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Yodice: What’s next for prep sports is anybody’s guess

Cleveladn High’s dynastic track and field program’s run at another state championship was ended by the ongoing coronavirus public health crisis. When prep sports can return in New Mexico is still very much up in the air. (Gary Herron/Rio Rancho Observer)

Sixty-three days.

Saturday was the 63rd consecutive day without high school sports in New Mexico, and what a quiet – and disquieting – nine weeks this has been for us all.

Saturday should have been a celebration. Of state softball champions. State baseball champions. State track and field champions.

This is when it smacks us square in the face, what we’re missing and the reason we’re missing it. Even World War II didn’t stop New Mexico from having a state baseball champion.

Eventually, of course, we’ll have our comeback from the coronavirus.

But when? And how?

Thoughts immediately turn now to August, and whether athletes will be in uniform. And whether anybody will be allowed to watch them.

Here, in the middle of May, we don’t know. No one knows, even the people that make such decisions.

Anxiety levels already are elevated. And they’ll continue to rise, along with the temperatures, until there is a resolution.

Because this piece of the puzzle is probably the single most determining factor as to the existence of a fall sports season, it’s important for everyone to remember this salient point:

If the state does not allow students back onto campuses and into classrooms by August, we ain’t gonna be having any sports.

Plain and simple.

Sally Marquez, the executive director of the New Mexico Activities Association, told me Friday that the NMAA should know more about fall’s fate in July.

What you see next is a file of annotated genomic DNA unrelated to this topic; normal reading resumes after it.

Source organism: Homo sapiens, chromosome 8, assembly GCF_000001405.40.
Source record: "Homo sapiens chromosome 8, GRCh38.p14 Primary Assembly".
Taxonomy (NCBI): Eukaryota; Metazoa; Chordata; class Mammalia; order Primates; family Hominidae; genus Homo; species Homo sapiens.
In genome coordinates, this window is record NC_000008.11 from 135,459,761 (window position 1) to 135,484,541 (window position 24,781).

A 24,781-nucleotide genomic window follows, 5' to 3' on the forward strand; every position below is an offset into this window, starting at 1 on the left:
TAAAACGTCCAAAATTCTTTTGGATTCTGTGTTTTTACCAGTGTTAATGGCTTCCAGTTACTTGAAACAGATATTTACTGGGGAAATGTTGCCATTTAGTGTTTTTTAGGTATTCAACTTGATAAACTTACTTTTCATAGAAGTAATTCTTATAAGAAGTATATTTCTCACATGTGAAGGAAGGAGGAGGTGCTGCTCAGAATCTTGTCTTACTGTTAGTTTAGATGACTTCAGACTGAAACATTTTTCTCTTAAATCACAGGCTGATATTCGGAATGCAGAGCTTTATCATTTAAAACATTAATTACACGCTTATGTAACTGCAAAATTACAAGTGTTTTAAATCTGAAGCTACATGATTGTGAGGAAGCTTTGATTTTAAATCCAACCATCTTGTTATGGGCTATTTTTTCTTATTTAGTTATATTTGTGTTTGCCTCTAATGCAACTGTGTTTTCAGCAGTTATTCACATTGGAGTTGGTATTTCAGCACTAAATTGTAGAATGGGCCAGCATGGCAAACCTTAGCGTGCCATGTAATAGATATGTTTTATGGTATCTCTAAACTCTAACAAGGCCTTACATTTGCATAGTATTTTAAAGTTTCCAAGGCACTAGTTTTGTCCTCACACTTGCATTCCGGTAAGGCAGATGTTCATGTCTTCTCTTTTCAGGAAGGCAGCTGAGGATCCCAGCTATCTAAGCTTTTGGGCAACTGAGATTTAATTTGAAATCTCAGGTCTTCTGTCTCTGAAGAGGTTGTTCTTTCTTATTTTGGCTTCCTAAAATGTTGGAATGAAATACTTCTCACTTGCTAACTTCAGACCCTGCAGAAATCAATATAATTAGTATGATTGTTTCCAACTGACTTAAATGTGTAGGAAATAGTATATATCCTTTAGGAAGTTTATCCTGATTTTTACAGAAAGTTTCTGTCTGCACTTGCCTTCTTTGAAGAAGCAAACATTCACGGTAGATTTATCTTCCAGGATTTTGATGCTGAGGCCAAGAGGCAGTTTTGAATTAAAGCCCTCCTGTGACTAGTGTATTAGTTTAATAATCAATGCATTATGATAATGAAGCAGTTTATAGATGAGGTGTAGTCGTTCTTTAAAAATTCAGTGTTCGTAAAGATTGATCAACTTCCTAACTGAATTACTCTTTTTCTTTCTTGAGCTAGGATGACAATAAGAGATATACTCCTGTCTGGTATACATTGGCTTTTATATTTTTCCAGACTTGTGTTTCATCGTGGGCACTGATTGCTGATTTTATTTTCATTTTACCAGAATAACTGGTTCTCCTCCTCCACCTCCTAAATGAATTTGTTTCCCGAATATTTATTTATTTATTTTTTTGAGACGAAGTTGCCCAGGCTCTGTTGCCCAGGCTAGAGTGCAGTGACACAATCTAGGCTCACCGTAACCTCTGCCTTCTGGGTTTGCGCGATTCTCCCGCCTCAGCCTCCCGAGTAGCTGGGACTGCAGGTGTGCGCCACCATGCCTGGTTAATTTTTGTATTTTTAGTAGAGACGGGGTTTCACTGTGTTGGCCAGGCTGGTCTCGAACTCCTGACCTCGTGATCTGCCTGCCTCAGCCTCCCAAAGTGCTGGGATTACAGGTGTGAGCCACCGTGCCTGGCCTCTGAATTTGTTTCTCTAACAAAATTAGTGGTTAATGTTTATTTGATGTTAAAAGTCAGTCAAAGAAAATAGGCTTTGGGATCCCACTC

July is six weeks away and fast approaching.

I threw some hypotheticals at Marquez during a Friday interview. Chief among them is getting a handle on the contingency plans that may exist.

“What I would say,” Marquez said, “is that every scenario possible has been talked about and discussed. Whether that’s some sports, all sports, no sports, every scenario has been discussed.”

This week, I came upon a story out of Connecticut that floated the idea of flip-flopping the seasons – conducting the traditional spring sports in the fall of 2020, and playing the fall 2020 sports in the spring of 2021. Including football, which generates a fair bit of money for most state high school associations.

This scenario, as far outside the box as it is – and given our current climate, thinking outside the box has become practically a cottage industry – seems extremely unlikely.

“If we flip-flop spring sports and the fall, what if we’re not able to start?” Marquez asked. Then, she added, spring athletes will have missed two consecutive seasons.

Consideration for fan attendance is certainly foremost on everyone’s mind, too, no more so than for spectators themselves.

Even if high school teams return to action in the fall, who will be allowed in to watch, if anyone? Just parents? All comers? If the athletes are competing and banging literal and metaphorical heads, why would it be unsafe for fans to attend? That, everyone acknowledges, is more than a fair question.

And, might every fan at an event be forced to wear a mask? Maybe even officials will be wearing masks, like Korean baseball umpires.

“I think to answer that, it would have to be under the guidance of the governor,” Marquez said. “And what is considered event limitation (on fans).”

Some of you perhaps have already seen the photo; if you haven’t, find the shot from 1918, with masked fans watching a Georgia Tech football game during the notorious Spanish Flu pandemic. Could be that mass masking is our immediate future.

What about the actual constructing of a season? Might we see reduced high school schedules in the fall? One college model possibility is a conference games-only slate, but here in New Mexico, to enact such a thing would be problematic, as not all districts have the same number of teams.

This is hugely frustrating, for everyone. There are a thousand questions and almost no answers.

We do know that this year’s seniors were left homebound and unable to write the final chapter they wanted. And unlike college seniors, high schoolers have nowhere to turn for a second chance. They hurt, and we hurt for them. With them.

Look, life inevitably kicks the hell out of every human being, sooner or later. And for this senior class, these kids were forced to confront unexpected trauma in their lives before any of them should have had to.

They’ll be stronger for it in the end. They may not realize it now, but they will.

We can only hope the athletes of autumn 2020 don’t suffer a similar fate.


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